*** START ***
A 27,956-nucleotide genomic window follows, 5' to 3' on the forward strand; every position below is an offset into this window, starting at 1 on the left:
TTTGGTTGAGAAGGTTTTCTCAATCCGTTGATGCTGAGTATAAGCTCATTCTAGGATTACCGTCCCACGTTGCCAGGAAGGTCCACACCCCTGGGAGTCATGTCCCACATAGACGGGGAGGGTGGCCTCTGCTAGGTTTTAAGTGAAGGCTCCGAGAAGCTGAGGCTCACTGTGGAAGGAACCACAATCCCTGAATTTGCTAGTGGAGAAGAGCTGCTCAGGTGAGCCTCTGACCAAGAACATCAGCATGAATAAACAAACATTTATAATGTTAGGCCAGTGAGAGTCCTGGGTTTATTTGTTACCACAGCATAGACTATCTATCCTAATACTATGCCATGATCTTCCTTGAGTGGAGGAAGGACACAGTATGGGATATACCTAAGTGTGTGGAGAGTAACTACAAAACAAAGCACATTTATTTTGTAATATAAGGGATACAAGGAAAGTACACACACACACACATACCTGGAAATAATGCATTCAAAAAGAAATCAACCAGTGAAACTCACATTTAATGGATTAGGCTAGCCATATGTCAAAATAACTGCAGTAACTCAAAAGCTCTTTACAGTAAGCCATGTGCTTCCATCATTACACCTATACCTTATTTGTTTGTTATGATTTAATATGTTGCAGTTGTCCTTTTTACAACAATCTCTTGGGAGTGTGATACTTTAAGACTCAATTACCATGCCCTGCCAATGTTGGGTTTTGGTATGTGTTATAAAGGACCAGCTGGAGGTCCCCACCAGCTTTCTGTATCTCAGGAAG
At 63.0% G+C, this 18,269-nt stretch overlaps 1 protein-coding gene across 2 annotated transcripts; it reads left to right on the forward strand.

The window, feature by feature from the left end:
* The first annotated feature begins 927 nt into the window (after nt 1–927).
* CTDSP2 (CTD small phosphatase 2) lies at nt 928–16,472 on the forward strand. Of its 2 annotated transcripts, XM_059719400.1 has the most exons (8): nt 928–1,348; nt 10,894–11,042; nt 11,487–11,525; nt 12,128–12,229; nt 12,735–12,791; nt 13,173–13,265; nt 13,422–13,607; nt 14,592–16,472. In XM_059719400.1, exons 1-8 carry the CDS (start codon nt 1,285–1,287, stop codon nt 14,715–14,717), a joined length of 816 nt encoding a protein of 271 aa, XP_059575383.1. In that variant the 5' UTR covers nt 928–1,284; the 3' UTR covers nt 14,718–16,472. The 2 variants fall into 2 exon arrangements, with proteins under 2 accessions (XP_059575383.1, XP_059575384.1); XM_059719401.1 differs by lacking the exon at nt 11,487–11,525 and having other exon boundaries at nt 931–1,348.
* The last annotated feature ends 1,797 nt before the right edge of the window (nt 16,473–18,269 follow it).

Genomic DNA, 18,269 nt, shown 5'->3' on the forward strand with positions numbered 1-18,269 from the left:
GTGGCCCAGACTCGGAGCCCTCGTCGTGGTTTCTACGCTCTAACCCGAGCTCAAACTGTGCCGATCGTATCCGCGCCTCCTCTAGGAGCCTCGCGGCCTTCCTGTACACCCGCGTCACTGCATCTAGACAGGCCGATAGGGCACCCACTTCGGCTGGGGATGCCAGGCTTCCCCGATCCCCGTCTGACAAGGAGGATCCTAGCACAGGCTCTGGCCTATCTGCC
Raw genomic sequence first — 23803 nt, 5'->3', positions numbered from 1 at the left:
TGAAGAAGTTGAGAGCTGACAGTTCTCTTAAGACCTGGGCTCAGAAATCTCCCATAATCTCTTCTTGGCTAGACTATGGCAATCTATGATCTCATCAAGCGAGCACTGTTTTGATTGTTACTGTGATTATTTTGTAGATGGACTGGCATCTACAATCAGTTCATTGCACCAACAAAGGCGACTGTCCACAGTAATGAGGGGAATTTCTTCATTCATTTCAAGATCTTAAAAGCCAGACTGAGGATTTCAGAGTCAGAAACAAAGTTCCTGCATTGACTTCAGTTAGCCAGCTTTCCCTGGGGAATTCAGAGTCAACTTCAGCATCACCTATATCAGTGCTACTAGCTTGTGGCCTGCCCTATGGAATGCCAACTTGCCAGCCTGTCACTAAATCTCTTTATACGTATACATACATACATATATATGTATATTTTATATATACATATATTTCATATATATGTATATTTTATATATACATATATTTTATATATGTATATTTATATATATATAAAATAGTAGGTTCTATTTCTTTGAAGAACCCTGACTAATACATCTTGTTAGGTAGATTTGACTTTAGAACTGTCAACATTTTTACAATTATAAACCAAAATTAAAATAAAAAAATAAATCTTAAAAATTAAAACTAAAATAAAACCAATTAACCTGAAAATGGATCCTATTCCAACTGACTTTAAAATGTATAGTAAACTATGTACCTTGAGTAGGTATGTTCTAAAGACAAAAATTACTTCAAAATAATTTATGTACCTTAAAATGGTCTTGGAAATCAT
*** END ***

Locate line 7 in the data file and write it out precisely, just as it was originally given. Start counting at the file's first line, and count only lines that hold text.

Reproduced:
* The last annotated feature ends 1,797 nt before the right edge of the window (nt 16,473–18,269 follow it).